Salesforce recently announced the availability of Quip for Salesforce as part of its Spring '19 release, in a move which finally brings some clarity to the company's acquisition of Quip almost three years ago.
The announcement means the Quip business productivity platform, which combines documents, spreadsheets, chat and presentations, will be embedded in Salesforce business applications, starting with Sales Cloud (Quip for Sales) and Service Cloud (Quip for Service). Quip is now positioned as the strategic productivity layer for all of Salesforce's applications.
Quip: Home of Living Documents
This is the most important announcement for Quip since Salesforce acquired it in August 2016 for $750 million in cash and shares. Quip entered the market in July 2013, sweeping aside many of the preconceptions about how office productivity applications should work, and embracing a mobile-first, cloud-based and highly collaborative approach to creating documents. Spreadsheets were added in October 2014, with the Slides presentations component added in September 2018.
At the core of Quip's positioning and market differentiation is its concept of "living documents," which are created collaboratively by a team and brought to life through the conversation and activity that takes place in and around the document.
All changes, comments, actions and requests related to the document are viewable within a single document thread, overcoming the problem of version control that besets traditional productivity tools. Real-time co-editing, offline support and an experience that makes mobile devices first-class citizens all help to challenge established assumptions about document creation. Quip's approach to spreadsheets is also very different, allowing the sheet to be an extension of a text-based document, rather than a separate file type created in a separate application.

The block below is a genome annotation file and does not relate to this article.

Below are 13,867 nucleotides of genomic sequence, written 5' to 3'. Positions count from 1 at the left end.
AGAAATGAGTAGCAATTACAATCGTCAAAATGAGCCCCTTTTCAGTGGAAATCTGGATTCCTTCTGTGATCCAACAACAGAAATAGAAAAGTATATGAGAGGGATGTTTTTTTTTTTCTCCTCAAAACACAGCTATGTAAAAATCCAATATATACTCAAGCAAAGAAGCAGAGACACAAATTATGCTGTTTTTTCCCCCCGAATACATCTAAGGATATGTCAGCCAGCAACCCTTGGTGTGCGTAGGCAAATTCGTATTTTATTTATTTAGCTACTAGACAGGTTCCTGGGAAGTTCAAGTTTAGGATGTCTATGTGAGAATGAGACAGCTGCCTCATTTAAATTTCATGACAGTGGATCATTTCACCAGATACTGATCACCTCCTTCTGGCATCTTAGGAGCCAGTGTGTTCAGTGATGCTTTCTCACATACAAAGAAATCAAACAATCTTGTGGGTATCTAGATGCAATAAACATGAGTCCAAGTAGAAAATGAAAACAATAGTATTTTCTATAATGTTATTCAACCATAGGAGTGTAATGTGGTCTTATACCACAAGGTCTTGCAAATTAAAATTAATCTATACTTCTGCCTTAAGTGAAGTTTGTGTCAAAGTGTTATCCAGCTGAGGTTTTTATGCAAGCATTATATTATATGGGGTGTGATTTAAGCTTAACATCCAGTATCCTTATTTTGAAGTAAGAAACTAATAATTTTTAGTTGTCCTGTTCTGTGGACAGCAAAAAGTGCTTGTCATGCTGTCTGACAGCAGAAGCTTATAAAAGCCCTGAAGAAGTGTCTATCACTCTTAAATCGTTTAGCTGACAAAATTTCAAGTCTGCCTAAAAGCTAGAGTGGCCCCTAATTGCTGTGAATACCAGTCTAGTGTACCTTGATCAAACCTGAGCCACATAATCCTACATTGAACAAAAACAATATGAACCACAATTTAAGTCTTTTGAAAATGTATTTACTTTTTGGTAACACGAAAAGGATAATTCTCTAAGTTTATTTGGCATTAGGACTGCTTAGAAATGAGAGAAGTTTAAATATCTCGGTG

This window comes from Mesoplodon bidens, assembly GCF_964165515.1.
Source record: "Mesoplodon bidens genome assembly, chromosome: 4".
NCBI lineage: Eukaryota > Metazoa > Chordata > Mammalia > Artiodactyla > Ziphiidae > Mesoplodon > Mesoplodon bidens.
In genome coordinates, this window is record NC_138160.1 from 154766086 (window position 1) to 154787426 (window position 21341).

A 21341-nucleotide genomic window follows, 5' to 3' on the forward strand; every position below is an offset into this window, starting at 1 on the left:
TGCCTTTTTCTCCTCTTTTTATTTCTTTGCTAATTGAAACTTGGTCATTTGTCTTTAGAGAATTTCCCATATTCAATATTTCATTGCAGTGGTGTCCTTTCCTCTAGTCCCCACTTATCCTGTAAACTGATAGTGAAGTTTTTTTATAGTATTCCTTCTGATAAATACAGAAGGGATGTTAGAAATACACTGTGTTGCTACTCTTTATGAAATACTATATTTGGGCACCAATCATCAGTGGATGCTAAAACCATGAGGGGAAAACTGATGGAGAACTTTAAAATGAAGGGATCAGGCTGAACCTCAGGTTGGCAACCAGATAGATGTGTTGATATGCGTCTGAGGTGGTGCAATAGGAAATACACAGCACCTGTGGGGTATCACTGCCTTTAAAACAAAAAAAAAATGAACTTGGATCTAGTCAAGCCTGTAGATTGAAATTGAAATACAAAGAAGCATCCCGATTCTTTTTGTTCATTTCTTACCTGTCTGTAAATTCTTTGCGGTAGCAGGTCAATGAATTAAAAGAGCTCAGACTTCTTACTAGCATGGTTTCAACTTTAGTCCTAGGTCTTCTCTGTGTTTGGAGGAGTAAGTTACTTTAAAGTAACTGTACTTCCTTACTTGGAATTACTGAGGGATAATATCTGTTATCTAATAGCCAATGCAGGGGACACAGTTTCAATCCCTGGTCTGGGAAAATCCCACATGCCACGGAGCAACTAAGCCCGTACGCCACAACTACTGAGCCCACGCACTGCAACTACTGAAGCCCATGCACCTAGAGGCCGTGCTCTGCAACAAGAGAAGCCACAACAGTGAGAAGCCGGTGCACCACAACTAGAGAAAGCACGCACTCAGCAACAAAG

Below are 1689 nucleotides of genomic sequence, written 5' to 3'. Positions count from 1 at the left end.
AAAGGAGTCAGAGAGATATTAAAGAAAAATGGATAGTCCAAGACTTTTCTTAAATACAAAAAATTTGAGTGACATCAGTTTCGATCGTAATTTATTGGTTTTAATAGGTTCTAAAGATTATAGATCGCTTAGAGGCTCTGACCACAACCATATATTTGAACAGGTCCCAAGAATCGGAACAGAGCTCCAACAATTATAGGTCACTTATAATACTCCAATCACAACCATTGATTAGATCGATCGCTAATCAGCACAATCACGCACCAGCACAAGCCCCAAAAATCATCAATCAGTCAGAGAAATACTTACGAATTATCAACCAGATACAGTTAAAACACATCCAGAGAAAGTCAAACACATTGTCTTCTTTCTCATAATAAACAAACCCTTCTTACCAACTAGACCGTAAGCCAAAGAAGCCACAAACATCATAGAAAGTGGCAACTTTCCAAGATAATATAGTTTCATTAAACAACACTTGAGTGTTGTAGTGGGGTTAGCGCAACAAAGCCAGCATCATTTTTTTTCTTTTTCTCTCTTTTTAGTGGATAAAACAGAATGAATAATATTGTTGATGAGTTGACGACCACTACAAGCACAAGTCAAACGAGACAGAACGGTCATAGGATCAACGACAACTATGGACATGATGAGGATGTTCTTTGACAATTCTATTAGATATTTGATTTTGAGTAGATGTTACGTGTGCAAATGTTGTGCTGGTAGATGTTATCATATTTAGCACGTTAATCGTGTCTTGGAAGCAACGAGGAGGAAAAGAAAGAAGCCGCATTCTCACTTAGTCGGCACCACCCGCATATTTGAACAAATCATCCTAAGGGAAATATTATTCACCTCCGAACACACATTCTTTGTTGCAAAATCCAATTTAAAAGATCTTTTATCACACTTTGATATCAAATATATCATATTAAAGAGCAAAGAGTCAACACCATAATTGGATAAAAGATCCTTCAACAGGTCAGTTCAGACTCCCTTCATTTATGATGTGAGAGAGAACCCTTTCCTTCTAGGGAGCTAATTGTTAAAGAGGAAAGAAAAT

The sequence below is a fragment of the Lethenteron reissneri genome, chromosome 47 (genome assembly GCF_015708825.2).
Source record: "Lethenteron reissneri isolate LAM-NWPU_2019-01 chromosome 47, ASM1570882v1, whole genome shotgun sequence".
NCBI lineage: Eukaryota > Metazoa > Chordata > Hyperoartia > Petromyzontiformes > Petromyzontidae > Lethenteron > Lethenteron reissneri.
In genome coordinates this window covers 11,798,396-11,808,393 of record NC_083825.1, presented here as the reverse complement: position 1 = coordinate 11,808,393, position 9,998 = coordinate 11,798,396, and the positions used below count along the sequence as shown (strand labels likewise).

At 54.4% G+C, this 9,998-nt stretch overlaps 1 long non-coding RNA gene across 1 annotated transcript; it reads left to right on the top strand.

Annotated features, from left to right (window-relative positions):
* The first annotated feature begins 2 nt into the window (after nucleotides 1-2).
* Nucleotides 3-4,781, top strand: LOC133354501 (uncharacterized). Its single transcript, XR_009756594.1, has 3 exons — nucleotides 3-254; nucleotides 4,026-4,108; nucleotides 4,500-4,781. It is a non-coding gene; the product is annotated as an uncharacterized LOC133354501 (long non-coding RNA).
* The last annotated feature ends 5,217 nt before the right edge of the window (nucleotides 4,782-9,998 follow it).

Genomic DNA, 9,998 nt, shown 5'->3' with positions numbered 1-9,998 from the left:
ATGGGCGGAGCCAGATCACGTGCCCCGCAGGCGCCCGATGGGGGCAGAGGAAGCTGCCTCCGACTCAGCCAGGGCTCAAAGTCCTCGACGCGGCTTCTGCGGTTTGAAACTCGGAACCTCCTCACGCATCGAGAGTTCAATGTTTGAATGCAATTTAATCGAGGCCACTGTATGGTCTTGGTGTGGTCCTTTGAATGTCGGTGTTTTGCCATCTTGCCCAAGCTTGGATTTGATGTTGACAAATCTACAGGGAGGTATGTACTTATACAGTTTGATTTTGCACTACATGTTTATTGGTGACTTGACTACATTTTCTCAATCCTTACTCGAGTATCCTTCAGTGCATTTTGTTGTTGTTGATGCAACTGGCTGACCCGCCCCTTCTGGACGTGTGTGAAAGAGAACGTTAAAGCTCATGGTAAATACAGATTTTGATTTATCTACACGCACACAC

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Embedding Quip in Salesforce Applications
With the announcement of Quip for Salesforce, customers will be able to take advantage of Quip functionality natively within their Salesforce applications, including the ability to create, view and edit documents, spreadsheets and presentations, as well as create chat rooms within the context of a particular Salesforce record.
Administrators can also specify types of documents or templates that are associated with each record, applying rules based on the record's attributes if required (for example, based on the value of an opportunity or client). As in standalone Quip, documents can incorporate live business data, with document fields pre-filled with a record's properties.
Quip documents are fully searchable within Salesforce, with integration with the Salesforce Files API to allow Quip documents to be posted on Chatter, Salesforce's embedded enterprise social network.
To use Quip for Salesforce, customers must be using the Salesforce Lightning Experience, and must also have a Quip Enterprise license.
It's important to note that while Quip is being embedded in the Salesforce applications, this isn't a separate application from the standalone Quip service; it's purely a deeper integration that takes advantage of Quip features natively within Salesforce. This means that Quip for Salesforce users can still collaborate on documents with people who don't use Salesforce, provided the latter use the standalone application.
Quip for Salesforce: A Sign of Things to Come
While having a team productivity application in its portfolio provided some interesting breadth for the company, keeping it as a standalone service that integrated with Salesforce only as much as third-party products raised the question of why Salesforce needed to own Quip.